Don’t you know you’re riding with the King!

Birthdays and Band Practice


Birthdays and Band Practice

It could easily have been a stressful and exhausting weekend.

My sons turn twelve this week, twin boys with dissimilar tastes and lots of bright ideas for birthday presents and no real clue how much the things might cost. Still, they’ve never complained if they know the gift they want is too much and this year they didn’t really ask for much.

I learned, after years of attempting to do birthday parties at home, that it’s cheaper, easier and cleaner to do the party at a place that handles the cleanup for you. So this year we went to the local movie theater.

It wasn’t a complicated movie. No superheros, no explosions. (Well, a couple). We saw the movie “Home”. It was cute, if a bit vanilla at times, but it did the job quite well.

Where I’d normally make a cake from scratch I ran out of time so a local bakery substituted just fine, thank you. Salted caramel chocolate cake is a great substitute for Dad’s Devil’s Food one. Plus it looked nicer.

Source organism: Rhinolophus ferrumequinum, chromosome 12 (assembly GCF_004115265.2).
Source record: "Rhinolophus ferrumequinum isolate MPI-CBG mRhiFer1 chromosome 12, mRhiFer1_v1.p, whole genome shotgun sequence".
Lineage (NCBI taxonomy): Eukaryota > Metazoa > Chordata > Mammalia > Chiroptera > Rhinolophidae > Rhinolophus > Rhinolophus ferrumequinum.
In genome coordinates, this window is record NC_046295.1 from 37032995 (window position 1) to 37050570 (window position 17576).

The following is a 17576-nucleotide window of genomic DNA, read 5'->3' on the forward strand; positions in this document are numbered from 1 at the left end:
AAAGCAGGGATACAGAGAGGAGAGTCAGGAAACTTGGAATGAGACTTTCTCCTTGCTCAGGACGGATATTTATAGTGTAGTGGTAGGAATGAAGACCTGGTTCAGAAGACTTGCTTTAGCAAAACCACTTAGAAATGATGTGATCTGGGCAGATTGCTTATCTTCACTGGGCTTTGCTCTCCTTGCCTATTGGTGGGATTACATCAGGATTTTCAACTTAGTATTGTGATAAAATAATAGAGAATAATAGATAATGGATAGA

We ate pizza, opened presents, had cake, sang “Happy Birthday” and walked off to home and play the videogames they’d gotten as presents.

The day after was the interesting one.

While the boys went to a friend’s house, after their party, my middle daughter had the first practice for a band she’s been dying to put together for months.

The bass player arrived and in true teenage fashion they spent a large amount of time trying to find musical middle ground and get used to being in the same room with each other.

It might have been my greatest luck that I didn’t start playing the guitar until I was 19. By then, after being asked to join a cover band, I was itching to play. So the idea that I would spend more time talking seemed a waste of time. “Stop with the words, grab your guitars and let’s rock!” At least, that’s what my memory says. In reality it probably wasn’t too different from my daughter’s day.

But when dinner time came I looked at my daughter and said “can I give you some advice?”
She rolled her eyes and in typical teenage style used one word, dripping in disdain and sarcasm: “what?!”

I was stunned, a bit taken aback.

“I was just going to say . . . I heard you both saying you didn’t know how to play the songs the other wanted. You have it a lot easier. In my day we had to find the songs on the radio if they just happened to play them and record them on a cassette tape.  That was always hard. We’d trade mix tapes and hope for the best.”
She looked at me like I’d just given birth to a cat or something.
“I thought you were going to say we did something wrong.”
It was my turn for a stunned look.
“No . . . I was trying to help. So today, you have it so easy. Get a Spotify playlist together and share them with each other. Rather than learning from tape you can just go online.”